Today is the first annual CSS Naked Day. This is the day we take down our stylesheets in support of structural markup.
As all professional web designers know, it is important to separate webpage content from presentation. The purpose of HTML is to express the content of the webpage — to describe the meaning of each component of the webpage in a way that would interest automated agents such as search engines that are attempting to understand the information that your webpage is expressing. CSS then provides a presenation layer to define how human beings should experience the page content.
If you aren’t following this model correctly, there will likely be problems when the stylesheet is disabled. You may see things shoved up against the right side of the page, images cut up into pieces, border or background images placed oddly here and there, or other oddities that make the webpage very difficult to use. However, if you’re following the model correctly, everything should be nicely lined up against one side of the page, the font and color should be consistant, images don’t look out of place, navigation and heirarchical information structures should be in nice organized lists, and the page should generally look like a well-organized text document ready for printing.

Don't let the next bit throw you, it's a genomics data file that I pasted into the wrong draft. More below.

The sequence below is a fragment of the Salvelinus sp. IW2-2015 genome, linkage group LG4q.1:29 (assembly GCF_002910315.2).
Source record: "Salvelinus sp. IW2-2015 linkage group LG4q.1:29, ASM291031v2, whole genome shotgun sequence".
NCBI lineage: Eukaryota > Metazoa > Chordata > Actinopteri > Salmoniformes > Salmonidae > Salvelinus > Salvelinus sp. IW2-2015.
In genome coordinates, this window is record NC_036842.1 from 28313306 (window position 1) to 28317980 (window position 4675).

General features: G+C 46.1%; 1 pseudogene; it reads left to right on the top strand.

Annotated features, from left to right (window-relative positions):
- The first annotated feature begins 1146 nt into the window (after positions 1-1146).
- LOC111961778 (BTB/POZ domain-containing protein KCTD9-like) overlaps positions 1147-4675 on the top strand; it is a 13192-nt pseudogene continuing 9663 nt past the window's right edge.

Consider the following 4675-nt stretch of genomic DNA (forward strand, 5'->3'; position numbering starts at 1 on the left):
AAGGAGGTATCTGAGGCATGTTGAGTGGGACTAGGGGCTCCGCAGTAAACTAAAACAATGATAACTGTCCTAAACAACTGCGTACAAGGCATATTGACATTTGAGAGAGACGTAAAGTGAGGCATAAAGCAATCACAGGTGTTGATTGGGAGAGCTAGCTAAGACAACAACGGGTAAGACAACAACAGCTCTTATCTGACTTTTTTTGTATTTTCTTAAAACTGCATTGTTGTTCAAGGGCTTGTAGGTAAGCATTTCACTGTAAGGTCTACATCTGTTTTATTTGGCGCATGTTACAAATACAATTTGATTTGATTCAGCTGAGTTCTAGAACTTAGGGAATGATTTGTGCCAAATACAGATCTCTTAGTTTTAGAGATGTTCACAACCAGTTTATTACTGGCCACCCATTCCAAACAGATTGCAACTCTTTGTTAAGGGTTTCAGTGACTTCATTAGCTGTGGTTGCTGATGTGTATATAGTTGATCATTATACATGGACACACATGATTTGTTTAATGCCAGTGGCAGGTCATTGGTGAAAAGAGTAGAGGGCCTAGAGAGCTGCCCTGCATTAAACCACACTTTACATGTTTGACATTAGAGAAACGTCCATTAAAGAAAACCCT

Annual CSS Naked Day is a way to encourage web developers to write proper structural markup. The idea is that the quality of your markup should be reflected by how readable and usable your webpage is when stylesheets are disabled. The exercise is pointless if you are using presentation elements like
b. In most cases, those elements should be replaced with some combination of structural elements like
strong and CSS to define how the elements should appear. There are special cases where elements like
br should be used, but they are quite rare.
And the big problem this exercise is trying to show is the use of tables for layout purposes. Table elements have structural meaning and are the correct elements to use in cases where the information being presented is tabular in nature. However, when table elements are used just to visually position things on a page, it sends the wrong message to search engines and other agents that try to make use of the markup semantics. The agent is told that each row and column is a set of strictly related data, when in fact the only relationship is the intended visual position of the table cell contents. Imagine that the agent is trying to learn something new from you and you tell it that a pig is to bacon as a list of cities is to both a book and a copyright statement. You can see how the agent might walk away quite confused by your website. That probably isn’t what you want to do to your blind visitors who expect the page to be read out in some kind of logical order, or to search engines if you want them to give you a high ranking.
So check out how your page looks without a stylesheet. In Firefox, go to the View menu » Page Style » No Style to see the current page without stylesheets. In Opera, go to the View menu » Style » User mode and uncheck any boxes below it. Internet Explorer and Safari don’t have a straight-forward way to disable author stylesheets even though it is a CSS 2.1 conformance requirement. Fix up your page if you need to, make sure it validates with a Strict doctype, and have a nice CSS Naked Day!